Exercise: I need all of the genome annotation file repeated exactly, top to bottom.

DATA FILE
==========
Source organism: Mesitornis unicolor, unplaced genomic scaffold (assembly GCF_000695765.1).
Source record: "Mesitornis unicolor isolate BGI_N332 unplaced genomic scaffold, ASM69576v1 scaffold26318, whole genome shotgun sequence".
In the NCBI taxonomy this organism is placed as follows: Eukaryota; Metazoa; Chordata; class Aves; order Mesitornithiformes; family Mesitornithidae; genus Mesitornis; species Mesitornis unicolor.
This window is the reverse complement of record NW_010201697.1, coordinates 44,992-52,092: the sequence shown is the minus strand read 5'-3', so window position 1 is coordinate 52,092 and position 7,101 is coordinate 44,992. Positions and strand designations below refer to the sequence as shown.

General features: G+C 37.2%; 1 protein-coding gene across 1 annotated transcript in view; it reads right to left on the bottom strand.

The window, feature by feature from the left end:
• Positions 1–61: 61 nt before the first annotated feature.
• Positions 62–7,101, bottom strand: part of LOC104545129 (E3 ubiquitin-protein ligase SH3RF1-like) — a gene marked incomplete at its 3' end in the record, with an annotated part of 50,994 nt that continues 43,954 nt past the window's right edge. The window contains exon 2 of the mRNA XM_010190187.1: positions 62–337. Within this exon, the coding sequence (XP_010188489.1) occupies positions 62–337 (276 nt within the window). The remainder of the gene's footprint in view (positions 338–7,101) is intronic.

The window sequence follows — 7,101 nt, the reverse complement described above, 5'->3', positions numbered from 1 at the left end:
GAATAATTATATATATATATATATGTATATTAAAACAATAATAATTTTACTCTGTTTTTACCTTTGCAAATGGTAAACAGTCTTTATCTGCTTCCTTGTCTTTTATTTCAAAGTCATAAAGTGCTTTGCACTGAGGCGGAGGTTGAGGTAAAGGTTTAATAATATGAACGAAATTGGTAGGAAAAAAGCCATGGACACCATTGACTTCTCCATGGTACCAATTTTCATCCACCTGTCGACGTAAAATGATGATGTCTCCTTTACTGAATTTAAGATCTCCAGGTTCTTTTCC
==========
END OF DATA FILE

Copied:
Source organism: Mesitornis unicolor, unplaced genomic scaffold (assembly GCF_000695765.1).
Source record: "Mesitornis unicolor isolate BGI_N332 unplaced genomic scaffold, ASM69576v1 scaffold26318, whole genome shotgun sequence".
In the NCBI taxonomy this organism is placed as follows: Eukaryota; Metazoa; Chordata; class Aves; order Mesitornithiformes; family Mesitornithidae; genus Mesitornis; species Mesitornis unicolor.
This window is the reverse complement of record NW_010201697.1, coordinates 44,992-52,092: the sequence shown is the minus strand read 5'-3', so window position 1 is coordinate 52,092 and position 7,101 is coordinate 44,992. Positions and strand designations below refer to the sequence as shown.

General features: G+C 37.2%; 1 protein-coding gene across 1 annotated transcript in view; it reads right to left on the bottom strand.

The window, feature by feature from the left end:
• Positions 1–61: 61 nt before the first annotated feature.
• Positions 62–7,101, bottom strand: part of LOC104545129 (E3 ubiquitin-protein ligase SH3RF1-like) — a gene marked incomplete at its 3' end in the record, with an annotated part of 50,994 nt that continues 43,954 nt past the window's right edge. The window contains exon 2 of the mRNA XM_010190187.1: positions 62–337. Within this exon, the coding sequence (XP_010188489.1) occupies positions 62–337 (276 nt within the window). The remainder of the gene's footprint in view (positions 338–7,101) is intronic.

The window sequence follows — 7,101 nt, the reverse complement described above, 5'->3', positions numbered from 1 at the left end:
GAATAATTATATATATATATATATGTATATTAAAACAATAATAATTTTACTCTGTTTTTACCTTTGCAAATGGTAAACAGTCTTTATCTGCTTCCTTGTCTTTTATTTCAAAGTCATAAAGTGCTTTGCACTGAGGCGGAGGTTGAGGTAAAGGTTTAATAATATGAACGAAATTGGTAGGAAAAAAGCCATGGACACCATTGACTTCTCCATGGTACCAATTTTCATCCACCTGTCGACGTAAAATGATGATGTCTCCTTTACTGAATTTAAGATCTCCAGGTTCTTTTCC